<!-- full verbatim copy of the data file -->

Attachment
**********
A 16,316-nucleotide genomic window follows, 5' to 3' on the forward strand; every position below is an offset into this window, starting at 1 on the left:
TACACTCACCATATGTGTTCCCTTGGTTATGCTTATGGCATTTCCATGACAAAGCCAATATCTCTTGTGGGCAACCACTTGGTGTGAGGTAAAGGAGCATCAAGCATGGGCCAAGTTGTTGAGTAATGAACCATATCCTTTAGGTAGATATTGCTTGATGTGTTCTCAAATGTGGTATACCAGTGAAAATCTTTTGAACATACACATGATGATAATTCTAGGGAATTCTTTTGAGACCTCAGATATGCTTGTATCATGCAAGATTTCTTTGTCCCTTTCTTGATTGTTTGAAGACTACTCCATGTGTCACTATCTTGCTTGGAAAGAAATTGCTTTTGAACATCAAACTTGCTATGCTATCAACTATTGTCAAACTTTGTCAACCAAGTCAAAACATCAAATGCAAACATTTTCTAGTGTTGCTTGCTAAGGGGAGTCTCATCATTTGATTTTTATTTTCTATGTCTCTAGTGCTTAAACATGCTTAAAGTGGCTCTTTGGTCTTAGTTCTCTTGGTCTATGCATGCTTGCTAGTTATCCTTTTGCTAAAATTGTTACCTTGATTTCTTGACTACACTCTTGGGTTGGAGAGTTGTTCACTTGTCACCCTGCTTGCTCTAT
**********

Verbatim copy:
A 16,316-nucleotide genomic window follows, 5' to 3' on the forward strand; every position below is an offset into this window, starting at 1 on the left:
TACACTCACCATATGTGTTCCCTTGGTTATGCTTATGGCATTTCCATGACAAAGCCAATATCTCTTGTGGGCAACCACTTGGTGTGAGGTAAAGGAGCATCAAGCATGGGCCAAGTTGTTGAGTAATGAACCATATCCTTTAGGTAGATATTGCTTGATGTGTTCTCAAATGTGGTATACCAGTGAAAATCTTTTGAACATACACATGATGATAATTCTAGGGAATTCTTTTGAGACCTCAGATATGCTTGTATCATGCAAGATTTCTTTGTCCCTTTCTTGATTGTTTGAAGACTACTCCATGTGTCACTATCTTGCTTGGAAAGAAATTGCTTTTGAACATCAAACTTGCTATGCTATCAACTATTGTCAAACTTTGTCAACCAAGTCAAAACATCAAATGCAAACATTTTCTAGTGTTGCTTGCTAAGGGGAGTCTCATCATTTGATTTTTATTTTCTATGTCTCTAGTGCTTAAACATGCTTAAAGTGGCTCTTTGGTCTTAGTTCTCTTGGTCTATGCATGCTTGCTAGTTATCCTTTTGCTAAAATTGTTACCTTGATTTCTTGACTACACTCTTGGGTTGGAGAGTTGTTCACTTGTCACCCTGCTTGCTCTAT